Consult your paediatrician if: Your kid coughs violently and repeatedly, sometimes followed by a whooping-like high-pitched breath intake.

Is my child suffering from COVID-19?

The respiratory virus COVID-19 is highly contagious and can produce a variety of symptoms, such as fever and cough. Children as well as adults can contract COVID-19 and experience mild to severe sickness. Without testing, it is impossible to distinguish COVID-19 from a cold or upper respiratory illness. To rule it out, it is therefore best to get tested for COVID-19. Your youngster should keep themselves apart from people who are not ill if they test positive for COVID-19. To prevent COVID-19, it is recommended that all eligible individuals receive the COVID-19 vaccine.

If your child develops any of the following symptoms, call your paediatrician: fever, chills, cough, shortness of breath or trouble breathing, exhaustion, headache, aches in the muscles or body, loss of taste or smell, sore throat, congestion or runny nose, nausea/vomiting, or diarrhoea. If your child exhibits any combination of these symptoms, they should get tested for COVID-19, especially if they have come into contact with an infected person.

How to treat a cough in a child

Regardless of the reason behind your child’s cough, you might attempt the following home remedies:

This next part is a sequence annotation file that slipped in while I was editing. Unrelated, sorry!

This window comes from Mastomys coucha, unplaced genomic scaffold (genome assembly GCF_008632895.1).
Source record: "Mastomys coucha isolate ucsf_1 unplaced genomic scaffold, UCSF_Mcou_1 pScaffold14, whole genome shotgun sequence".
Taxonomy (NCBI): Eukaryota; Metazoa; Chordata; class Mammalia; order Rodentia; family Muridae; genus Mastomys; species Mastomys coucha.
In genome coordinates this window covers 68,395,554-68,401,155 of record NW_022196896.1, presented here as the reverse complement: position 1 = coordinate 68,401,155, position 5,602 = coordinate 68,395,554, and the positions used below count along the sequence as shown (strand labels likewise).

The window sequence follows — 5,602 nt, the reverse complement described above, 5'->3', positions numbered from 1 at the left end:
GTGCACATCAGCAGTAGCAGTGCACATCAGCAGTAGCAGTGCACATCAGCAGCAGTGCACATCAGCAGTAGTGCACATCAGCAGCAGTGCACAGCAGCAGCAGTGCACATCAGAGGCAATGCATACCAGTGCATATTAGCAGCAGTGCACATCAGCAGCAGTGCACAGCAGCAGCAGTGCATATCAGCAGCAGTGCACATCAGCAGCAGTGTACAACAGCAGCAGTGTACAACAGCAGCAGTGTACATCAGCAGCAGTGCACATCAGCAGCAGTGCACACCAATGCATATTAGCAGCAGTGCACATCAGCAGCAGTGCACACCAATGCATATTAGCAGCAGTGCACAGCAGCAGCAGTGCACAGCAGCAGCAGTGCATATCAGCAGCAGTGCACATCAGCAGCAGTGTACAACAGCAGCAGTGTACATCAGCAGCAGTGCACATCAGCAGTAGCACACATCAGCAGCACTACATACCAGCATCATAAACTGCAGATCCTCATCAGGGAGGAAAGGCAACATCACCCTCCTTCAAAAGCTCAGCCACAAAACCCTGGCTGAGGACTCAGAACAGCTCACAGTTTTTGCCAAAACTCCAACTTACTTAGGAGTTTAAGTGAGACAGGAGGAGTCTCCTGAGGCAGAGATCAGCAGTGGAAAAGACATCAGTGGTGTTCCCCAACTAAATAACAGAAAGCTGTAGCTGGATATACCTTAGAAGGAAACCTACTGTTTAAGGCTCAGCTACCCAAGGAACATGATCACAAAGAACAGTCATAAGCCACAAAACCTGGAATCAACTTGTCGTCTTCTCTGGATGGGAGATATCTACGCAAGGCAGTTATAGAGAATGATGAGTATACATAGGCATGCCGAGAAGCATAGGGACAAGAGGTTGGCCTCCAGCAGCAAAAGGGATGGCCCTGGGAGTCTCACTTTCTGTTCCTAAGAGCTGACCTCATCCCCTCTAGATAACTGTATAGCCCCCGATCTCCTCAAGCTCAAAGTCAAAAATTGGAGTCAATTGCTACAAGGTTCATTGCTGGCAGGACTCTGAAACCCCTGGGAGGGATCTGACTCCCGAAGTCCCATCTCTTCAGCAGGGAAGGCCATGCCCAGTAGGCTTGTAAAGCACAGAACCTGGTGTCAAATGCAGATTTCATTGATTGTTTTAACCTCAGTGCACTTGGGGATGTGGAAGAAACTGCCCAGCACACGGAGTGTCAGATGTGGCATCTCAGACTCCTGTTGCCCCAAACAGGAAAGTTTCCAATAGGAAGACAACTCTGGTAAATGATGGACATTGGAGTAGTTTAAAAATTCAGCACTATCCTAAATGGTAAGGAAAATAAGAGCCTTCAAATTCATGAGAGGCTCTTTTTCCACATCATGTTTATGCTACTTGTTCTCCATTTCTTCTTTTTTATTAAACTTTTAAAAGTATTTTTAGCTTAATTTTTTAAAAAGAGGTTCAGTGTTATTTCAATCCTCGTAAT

1. Drink more fluids. Increasing the amount of fluids your child consumes can help ease their sore throat and facilitate coughing up lung mucus.
  2. Take a moment to sit up straight. Sleep deprivation can impede your child’s ability to recuperate from illness, but getting enough sleep is essential. To make it easier for your youngster to fall asleep, try raising the head of the bed by tucking a few pillows underneath the mattress.
  3. Take into account increasing the humidity. Your child’s breathing might be made easier by taking a warm bath or shower, and you could try keeping a cool-mist humidifier in their room overnight.
  4. Get rid of irritations. These may consist of tiny particles, cigarette smoke, and chemical vapours.
    Above all, administer over-the-counter drugs with caution. Cough suppressants are not advised for use in youngsters as they frequently cause more damage than help. But for pain or fever, kids might need to take an over-the-counter drug like acetaminophen. Pay close attention to the instructions. Before providing any over-the-counter medication to a child under the age of six, always get in touch with their doctor. Find out more about treating kids’ coughs at home.
    Make an immediate appointment with your paediatrician if you have concerns about your child’s cough, particularly if they are having difficulty breathing.